The disruptions from normal living conditions may affect children’s social and academic lives which in turn adds tension and stress to single parents. Long hours of work may cause missing out important school functions. Moreover, the valuable downtime with children is diminished as babysitters are expensive. These plus the guilt make single parents more reactive even to simple situations like a child being untidy or a child refusing to sleep early.
Children may suffer from adjustment problems or even feel resentment, shame, and low self-esteem. They may not receive the affection they crave because of the busy schedule of single parents. Difficulties encountered in everyday life may be harder to bear. Even joys may be suppressed in the absence of parents.
Soft Knocks of Single Parenting
Although single parenting is hard to bear, there are soft knocks in single parenting that deserve attention and praise. Mostly concerning children, a few of these include the following:
Kids develop a unique and strong bond with single parents. Their interdependence draws them closer to each other. They go through life’s ups and downs together, drawing emotional strength from each other. Their attachment to each other is further developed and enhanced.
A strong sense of community is fostered. Kids raised in single-parent families are surrounded by well-meaning relatives like grandparents, uncles, aunts, and other close family friends prepared to help in nurturing the children. They manifest their concern by getting involved in children’s activities at home and school.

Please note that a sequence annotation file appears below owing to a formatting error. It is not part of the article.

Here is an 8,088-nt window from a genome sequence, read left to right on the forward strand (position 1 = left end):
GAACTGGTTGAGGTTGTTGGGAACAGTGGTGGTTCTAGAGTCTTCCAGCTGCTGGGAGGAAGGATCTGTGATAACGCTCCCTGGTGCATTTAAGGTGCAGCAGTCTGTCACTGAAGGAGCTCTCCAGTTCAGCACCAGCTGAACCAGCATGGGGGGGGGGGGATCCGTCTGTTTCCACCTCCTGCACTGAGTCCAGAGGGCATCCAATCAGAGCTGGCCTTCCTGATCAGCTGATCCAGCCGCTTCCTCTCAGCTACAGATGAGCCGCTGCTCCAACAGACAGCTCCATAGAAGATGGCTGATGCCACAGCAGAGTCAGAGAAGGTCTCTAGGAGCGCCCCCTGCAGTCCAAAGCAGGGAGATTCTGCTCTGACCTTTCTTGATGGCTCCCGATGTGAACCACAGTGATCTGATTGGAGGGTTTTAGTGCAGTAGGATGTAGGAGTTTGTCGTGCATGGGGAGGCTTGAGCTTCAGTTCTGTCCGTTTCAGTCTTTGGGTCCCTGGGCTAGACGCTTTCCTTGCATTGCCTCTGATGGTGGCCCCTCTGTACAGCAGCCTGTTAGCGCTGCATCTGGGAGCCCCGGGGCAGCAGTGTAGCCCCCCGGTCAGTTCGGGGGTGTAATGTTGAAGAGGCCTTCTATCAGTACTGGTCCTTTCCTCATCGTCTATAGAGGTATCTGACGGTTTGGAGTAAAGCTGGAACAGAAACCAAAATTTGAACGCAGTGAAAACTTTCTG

Children learn to assume responsibility. Unlike children with both parents present, it is a must for single-parent children to provide their share to the family system. With only one adult to run the household, children step up to take more responsibilities around the house. Their contributions to the family enhance their self-importance and pride to give more.
Experiencing the hard knocks in life, children raised by single parents learn to capably navigate through the real world. They thrive on their own, learning to cope with disappointments while at the same time drawing valuable lessons to help them become sensitive and caring adults.
Children raised by single parents develop good money sense early in life. They learn how to earn, save, and spend money wisely. They learn how to balance their wants considering available resources and the needs of others. They learn to be creative to achieve their goals in life.
|Children raised by single parents develop good money sense early in life. / Photo by: Andriy Popov via 123rf|
Giving Best Efforts
The expectations and demands for single parents can be extremely awesome and crushing at the same time. Establishing priorities and asking for support can help normalize family life. Life as a single parent hardly runs smooth, so being literally and figuratively flexible is a good policy. Put children first, keep an open mind, and learn lessons from mistakes. Strive to move on together.